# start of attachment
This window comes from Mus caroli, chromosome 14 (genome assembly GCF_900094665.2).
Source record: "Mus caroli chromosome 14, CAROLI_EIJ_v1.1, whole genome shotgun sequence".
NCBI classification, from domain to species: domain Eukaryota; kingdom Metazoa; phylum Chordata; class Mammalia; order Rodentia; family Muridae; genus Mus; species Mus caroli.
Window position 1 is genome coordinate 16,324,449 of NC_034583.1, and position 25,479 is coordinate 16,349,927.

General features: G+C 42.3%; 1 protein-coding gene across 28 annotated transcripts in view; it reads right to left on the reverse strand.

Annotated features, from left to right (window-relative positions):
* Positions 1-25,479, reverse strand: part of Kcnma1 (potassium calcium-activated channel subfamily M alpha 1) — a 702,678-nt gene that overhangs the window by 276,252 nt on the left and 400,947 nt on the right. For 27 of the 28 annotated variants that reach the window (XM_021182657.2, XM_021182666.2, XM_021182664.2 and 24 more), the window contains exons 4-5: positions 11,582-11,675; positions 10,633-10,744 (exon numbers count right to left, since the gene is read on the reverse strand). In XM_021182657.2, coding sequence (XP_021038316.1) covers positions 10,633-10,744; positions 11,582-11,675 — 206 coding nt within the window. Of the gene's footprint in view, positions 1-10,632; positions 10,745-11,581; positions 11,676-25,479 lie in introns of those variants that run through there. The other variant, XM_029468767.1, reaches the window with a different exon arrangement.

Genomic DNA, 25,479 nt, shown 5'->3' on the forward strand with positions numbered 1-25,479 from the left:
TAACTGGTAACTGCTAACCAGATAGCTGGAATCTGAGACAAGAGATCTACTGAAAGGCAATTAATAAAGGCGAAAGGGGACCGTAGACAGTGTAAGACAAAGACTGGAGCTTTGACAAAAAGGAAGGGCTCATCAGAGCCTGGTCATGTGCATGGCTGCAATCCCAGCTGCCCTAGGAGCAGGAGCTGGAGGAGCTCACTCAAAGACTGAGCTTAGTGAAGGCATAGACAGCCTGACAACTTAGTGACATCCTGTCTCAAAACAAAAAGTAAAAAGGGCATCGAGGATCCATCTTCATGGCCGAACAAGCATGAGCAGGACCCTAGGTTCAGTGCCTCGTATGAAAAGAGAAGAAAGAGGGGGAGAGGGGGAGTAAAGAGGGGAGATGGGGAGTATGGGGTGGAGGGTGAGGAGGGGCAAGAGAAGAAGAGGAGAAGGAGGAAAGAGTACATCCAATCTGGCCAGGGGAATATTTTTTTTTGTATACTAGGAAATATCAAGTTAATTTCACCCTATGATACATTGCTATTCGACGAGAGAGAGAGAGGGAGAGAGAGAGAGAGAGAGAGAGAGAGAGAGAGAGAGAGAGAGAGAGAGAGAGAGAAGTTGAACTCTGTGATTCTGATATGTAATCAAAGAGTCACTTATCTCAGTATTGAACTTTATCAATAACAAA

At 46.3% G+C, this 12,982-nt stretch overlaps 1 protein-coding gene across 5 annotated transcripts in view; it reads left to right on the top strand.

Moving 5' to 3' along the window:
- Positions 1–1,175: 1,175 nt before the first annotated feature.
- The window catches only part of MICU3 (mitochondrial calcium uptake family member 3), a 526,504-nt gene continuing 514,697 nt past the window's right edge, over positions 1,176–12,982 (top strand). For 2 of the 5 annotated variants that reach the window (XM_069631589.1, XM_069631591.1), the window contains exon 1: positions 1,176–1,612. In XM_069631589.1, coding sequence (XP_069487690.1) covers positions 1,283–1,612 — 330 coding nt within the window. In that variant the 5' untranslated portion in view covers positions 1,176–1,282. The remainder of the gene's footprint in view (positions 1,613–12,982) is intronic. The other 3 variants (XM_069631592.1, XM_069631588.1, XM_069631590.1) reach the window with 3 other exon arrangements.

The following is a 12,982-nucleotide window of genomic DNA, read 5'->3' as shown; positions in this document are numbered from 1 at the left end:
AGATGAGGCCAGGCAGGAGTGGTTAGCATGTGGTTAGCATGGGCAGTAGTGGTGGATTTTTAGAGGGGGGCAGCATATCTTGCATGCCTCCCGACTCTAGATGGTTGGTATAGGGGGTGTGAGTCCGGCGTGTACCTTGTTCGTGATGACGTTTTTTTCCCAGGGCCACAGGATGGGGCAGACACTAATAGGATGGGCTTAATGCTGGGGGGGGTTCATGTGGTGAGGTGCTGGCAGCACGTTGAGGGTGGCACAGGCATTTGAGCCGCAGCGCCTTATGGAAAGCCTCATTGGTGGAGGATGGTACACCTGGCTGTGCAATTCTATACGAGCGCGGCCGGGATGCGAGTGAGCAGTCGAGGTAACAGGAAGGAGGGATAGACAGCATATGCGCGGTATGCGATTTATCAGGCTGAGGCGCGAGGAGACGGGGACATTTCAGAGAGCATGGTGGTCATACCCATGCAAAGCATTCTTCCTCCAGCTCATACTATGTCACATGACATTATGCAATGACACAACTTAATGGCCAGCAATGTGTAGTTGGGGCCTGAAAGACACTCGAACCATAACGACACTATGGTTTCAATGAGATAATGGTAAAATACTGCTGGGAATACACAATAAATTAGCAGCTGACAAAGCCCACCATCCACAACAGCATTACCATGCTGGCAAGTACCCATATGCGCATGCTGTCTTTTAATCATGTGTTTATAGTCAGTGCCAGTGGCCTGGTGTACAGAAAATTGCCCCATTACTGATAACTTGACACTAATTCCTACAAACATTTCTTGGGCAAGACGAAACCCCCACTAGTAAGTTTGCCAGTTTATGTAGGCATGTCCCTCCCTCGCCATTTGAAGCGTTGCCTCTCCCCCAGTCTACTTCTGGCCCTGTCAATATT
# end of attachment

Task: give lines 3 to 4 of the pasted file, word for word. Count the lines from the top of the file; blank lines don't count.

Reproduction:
NCBI classification, from domain to species: domain Eukaryota; kingdom Metazoa; phylum Chordata; class Mammalia; order Rodentia; family Muridae; genus Mus; species Mus caroli.
Window position 1 is genome coordinate 16,324,449 of NC_034583.1, and position 25,479 is coordinate 16,349,927.